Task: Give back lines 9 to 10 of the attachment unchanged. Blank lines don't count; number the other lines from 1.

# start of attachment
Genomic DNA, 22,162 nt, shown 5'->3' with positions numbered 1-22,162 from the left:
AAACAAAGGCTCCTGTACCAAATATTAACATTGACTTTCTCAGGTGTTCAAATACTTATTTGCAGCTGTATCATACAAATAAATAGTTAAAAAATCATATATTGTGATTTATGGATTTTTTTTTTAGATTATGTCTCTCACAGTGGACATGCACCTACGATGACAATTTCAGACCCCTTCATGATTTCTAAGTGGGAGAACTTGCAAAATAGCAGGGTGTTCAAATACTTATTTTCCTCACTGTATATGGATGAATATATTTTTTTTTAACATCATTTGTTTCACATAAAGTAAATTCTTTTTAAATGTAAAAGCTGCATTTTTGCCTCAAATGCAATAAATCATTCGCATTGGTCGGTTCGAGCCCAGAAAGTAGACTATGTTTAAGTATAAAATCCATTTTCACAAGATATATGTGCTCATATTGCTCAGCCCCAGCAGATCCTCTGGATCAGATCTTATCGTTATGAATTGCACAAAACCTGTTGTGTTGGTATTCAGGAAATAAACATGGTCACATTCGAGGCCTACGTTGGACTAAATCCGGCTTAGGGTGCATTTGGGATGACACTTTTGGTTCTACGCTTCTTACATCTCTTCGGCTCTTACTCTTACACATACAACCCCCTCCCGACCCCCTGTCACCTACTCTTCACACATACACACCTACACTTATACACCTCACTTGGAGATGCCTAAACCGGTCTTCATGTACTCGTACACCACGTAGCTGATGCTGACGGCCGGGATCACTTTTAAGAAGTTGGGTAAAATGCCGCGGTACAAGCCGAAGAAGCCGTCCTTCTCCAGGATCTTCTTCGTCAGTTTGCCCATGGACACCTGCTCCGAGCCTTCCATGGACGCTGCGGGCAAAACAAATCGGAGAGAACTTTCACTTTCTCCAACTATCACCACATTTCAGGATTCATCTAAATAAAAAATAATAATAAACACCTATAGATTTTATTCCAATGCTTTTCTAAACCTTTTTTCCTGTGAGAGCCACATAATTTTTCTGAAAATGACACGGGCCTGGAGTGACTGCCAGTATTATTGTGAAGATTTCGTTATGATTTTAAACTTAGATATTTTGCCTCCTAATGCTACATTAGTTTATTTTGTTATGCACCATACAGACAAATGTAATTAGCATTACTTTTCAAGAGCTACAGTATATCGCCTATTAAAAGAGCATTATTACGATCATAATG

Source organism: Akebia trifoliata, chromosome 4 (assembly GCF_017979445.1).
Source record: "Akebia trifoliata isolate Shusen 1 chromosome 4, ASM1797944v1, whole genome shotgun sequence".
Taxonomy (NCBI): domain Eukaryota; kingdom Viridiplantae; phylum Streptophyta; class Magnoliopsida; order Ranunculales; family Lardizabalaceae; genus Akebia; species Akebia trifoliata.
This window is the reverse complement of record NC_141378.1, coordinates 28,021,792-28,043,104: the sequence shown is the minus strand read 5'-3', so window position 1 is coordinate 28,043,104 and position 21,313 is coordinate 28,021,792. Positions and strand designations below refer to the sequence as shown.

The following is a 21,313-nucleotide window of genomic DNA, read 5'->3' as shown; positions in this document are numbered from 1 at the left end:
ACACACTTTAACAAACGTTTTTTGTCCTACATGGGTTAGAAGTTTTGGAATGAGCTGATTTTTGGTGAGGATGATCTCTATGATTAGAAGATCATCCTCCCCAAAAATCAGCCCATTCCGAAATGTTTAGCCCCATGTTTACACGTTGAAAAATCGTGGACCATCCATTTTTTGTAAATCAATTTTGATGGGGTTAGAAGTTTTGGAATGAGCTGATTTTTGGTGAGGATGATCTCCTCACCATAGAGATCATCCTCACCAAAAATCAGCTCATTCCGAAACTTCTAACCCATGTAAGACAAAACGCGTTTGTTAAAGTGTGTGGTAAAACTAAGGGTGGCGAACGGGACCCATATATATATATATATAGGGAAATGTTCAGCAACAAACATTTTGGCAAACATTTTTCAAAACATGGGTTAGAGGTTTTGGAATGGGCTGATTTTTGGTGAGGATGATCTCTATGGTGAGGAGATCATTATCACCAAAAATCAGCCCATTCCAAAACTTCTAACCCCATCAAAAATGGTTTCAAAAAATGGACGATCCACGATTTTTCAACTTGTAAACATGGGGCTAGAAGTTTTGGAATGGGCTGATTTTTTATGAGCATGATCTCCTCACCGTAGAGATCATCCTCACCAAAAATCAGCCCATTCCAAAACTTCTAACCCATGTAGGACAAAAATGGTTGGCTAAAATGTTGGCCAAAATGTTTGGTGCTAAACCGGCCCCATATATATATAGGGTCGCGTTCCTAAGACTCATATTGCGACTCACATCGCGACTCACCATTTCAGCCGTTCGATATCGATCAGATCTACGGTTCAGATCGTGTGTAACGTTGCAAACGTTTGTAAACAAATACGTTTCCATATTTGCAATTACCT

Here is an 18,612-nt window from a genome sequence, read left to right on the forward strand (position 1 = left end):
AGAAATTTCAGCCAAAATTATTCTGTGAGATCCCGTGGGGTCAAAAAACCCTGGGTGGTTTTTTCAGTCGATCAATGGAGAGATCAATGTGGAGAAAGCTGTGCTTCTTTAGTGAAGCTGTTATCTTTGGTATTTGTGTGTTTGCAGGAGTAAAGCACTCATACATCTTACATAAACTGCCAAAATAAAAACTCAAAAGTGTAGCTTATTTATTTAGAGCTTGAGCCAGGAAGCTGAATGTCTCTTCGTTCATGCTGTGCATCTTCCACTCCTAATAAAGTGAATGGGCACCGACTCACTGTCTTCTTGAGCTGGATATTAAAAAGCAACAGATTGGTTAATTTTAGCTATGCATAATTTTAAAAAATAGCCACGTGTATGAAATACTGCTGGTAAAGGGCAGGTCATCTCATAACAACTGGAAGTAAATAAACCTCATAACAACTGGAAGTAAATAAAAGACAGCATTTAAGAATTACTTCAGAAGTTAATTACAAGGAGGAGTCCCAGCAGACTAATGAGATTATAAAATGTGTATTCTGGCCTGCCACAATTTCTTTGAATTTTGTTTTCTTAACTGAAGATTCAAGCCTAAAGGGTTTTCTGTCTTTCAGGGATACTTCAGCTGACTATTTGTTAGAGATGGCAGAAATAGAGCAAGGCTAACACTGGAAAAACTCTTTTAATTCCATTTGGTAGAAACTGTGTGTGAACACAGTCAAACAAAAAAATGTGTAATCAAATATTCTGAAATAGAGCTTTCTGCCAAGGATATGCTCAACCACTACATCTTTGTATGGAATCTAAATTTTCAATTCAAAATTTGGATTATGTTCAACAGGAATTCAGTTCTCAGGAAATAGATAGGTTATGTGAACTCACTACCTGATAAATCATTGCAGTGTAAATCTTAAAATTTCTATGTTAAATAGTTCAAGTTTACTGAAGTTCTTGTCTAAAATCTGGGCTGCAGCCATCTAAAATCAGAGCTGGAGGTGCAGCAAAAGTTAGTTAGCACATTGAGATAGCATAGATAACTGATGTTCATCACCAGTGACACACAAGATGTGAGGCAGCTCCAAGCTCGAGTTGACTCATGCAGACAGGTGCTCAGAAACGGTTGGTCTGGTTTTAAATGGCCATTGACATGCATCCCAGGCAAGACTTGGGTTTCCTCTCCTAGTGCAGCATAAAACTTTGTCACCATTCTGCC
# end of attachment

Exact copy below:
Here is an 18,612-nt window from a genome sequence, read left to right on the forward strand (position 1 = left end):
AGAAATTTCAGCCAAAATTATTCTGTGAGATCCCGTGGGGTCAAAAAACCCTGGGTGGTTTTTTCAGTCGATCAATGGAGAGATCAATGTGGAGAAAGCTGTGCTTCTTTAGTGAAGCTGTTATCTTTGGTATTTGTGTGTTTGCAGGAGTAAAGCACTCATACATCTTACATAAACTGCCAAAATAAAAACTCAAAAGTGTAGCTTATTTATTTAGAGCTTGAGCCAGGAAGCTGAATGTCTCTTCGTTCATGCTGTGCATCTTCCACTCCTAATAAAGTGAATGGGCACCGACTCACTGTCTTCTTGAGCTGGATATTAAAAAGCAACAGATTGGTTAATTTTAGCTATGCATAATTTTAAAAAATAGCCACGTGTATGAAATACTGCTGGTAAAGGGCAGGTCATCTCATAACAACTGGAAGTAAATAAACCTCATAACAACTGGAAGTAAATAAAAGACAGCATTTAAGAATTACTTCAGAAGTTAATTACAAGGAGGAGTCCCAGCAGACTAATGAGATTATAAAATGTGTATTCTGGCCTGCCACAATTTCTTTGAATTTTGTTTTCTTAACTGAAGATTCAAGCCTAAAGGGTTTTCTGTCTTTCAGGGATACTTCAGCTGACTATTTGTTAGAGATGGCAGAAATAGAGCAAGGCTAACACTGGAAAAACTCTTTTAATTCCATTTGGTAGAAACTGTGTGTGAACACAGTCAAACAAAAAAATGTGTAATCAAATATTCTGAAATAGAGCTTTCTGCCAAGGATATGCTCAACCACTACATCTTTGTATGGAATCTAAATTTTCAATTCAAAATTTGGATTATGTTCAACAGGAATTCAGTTCTCAGGAAATAGATAGGTTATGTGAACTCACTACCTGATAAATCATTGCAGTGTAAATCTTAAAATTTCTATGTTAAATAGTTCAAGTTTACTGAAGTTCTTGTCTAAAATCTGGGCTGCAGCCATCTAAAATCAGAGCTGGAGGTGCAGCAAAAGTTAGTTAGCACATTGAGATAGCATAGATAACTGATGTTCATCACCAGTGACACACAAGATGTGAGGCAGCTCCAAGCTCGAGTTGACTCATGCAGACAGGTGCTCAGAAACGGTTGGTCTGGTTTTAAATGGCCATTGACATGCATCCCAGGCAAGACTTGGGTTTCCTCTCCTAGTGCAGCATAAAACTTTGTCACCATTCTGCC